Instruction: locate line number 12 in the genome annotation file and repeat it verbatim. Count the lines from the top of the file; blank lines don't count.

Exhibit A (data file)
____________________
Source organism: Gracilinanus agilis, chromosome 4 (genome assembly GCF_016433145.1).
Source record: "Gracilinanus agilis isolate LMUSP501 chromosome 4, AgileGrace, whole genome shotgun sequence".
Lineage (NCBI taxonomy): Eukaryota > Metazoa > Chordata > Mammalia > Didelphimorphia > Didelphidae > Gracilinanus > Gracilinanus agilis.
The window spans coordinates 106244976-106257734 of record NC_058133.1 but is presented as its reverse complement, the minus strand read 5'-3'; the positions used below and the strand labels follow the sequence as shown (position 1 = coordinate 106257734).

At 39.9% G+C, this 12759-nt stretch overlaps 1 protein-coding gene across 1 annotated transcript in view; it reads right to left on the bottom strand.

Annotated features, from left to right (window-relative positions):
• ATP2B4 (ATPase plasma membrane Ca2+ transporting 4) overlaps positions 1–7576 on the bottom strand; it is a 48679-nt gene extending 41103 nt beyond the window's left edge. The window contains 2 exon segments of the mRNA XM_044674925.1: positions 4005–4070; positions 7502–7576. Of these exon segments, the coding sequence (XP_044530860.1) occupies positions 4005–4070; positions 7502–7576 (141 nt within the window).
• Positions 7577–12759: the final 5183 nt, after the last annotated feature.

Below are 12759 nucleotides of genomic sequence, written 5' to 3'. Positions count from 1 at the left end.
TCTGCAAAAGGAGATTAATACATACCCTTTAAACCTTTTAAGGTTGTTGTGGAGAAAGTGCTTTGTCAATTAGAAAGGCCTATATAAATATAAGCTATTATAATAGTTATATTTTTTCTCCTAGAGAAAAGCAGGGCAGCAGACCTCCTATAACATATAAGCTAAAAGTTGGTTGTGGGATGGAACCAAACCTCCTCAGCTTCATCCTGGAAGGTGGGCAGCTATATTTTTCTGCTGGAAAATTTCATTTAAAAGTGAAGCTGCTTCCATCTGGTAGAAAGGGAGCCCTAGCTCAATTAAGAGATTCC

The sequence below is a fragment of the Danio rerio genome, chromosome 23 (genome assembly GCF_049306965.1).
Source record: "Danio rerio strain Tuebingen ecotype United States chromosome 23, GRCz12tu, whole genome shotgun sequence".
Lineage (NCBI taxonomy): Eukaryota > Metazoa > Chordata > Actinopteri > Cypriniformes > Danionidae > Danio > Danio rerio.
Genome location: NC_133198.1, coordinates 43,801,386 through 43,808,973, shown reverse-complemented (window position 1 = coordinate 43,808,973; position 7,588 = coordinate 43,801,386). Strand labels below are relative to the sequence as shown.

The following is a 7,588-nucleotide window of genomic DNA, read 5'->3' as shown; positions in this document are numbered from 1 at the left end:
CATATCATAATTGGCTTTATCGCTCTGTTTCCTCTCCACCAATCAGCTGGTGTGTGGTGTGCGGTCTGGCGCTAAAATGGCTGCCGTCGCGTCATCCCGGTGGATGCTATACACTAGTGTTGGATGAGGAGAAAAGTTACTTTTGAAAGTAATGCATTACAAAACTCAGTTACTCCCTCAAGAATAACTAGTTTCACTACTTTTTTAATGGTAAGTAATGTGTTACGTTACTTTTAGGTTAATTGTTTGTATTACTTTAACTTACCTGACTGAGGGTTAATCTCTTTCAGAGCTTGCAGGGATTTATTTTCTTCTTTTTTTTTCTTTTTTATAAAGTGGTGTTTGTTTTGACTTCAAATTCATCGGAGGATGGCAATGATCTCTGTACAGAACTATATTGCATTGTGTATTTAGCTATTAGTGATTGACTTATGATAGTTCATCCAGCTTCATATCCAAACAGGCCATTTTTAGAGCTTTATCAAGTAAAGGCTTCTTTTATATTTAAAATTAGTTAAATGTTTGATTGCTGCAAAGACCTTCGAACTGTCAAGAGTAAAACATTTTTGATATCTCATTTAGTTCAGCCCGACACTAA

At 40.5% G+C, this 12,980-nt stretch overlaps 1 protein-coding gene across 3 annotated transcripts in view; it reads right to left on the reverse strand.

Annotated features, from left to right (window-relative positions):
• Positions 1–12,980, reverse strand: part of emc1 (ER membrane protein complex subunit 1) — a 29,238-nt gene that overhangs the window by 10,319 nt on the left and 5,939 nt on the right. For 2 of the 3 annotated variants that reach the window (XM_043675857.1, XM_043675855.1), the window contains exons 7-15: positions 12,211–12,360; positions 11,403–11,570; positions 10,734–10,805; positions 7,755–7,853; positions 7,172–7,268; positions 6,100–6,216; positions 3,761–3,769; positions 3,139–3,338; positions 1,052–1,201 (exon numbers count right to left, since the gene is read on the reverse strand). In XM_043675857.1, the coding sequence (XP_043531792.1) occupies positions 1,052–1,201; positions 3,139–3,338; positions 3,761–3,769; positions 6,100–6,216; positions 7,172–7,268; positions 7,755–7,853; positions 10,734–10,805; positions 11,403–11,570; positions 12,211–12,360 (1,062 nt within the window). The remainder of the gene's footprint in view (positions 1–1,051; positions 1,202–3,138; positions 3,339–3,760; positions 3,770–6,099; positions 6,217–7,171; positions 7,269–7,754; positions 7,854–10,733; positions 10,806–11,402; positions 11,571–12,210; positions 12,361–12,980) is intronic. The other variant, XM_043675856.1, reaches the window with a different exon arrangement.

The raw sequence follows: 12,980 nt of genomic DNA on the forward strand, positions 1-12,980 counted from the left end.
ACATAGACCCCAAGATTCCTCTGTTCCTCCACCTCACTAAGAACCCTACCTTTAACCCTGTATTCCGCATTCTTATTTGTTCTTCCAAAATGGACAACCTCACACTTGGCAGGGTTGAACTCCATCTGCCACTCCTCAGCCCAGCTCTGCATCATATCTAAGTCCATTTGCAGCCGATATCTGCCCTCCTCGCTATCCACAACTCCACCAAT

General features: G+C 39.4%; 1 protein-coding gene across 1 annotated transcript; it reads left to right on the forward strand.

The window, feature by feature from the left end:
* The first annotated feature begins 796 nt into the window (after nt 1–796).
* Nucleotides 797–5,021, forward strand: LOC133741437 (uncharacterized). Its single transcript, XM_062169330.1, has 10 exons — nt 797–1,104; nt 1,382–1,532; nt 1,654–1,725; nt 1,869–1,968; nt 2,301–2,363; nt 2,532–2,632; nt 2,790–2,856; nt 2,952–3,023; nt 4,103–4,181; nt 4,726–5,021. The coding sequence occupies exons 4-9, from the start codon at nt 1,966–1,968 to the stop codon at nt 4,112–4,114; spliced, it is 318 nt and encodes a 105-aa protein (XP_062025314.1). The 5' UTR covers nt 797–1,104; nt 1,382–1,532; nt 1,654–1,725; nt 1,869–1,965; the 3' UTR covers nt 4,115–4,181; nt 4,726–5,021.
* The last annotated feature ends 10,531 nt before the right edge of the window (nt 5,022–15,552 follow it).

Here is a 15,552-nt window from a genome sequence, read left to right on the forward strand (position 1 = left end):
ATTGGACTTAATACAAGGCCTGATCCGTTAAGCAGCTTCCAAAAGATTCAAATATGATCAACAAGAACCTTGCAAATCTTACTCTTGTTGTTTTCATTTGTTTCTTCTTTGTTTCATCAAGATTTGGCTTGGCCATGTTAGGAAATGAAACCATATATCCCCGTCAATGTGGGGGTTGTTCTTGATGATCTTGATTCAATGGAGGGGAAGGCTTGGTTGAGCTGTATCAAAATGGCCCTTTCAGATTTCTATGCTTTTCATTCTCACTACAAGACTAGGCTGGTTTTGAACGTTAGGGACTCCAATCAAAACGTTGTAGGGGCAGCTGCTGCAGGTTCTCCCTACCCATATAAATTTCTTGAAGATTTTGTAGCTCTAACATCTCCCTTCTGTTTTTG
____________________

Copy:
Source record: "Danio rerio strain Tuebingen ecotype United States chromosome 23, GRCz12tu, whole genome shotgun sequence".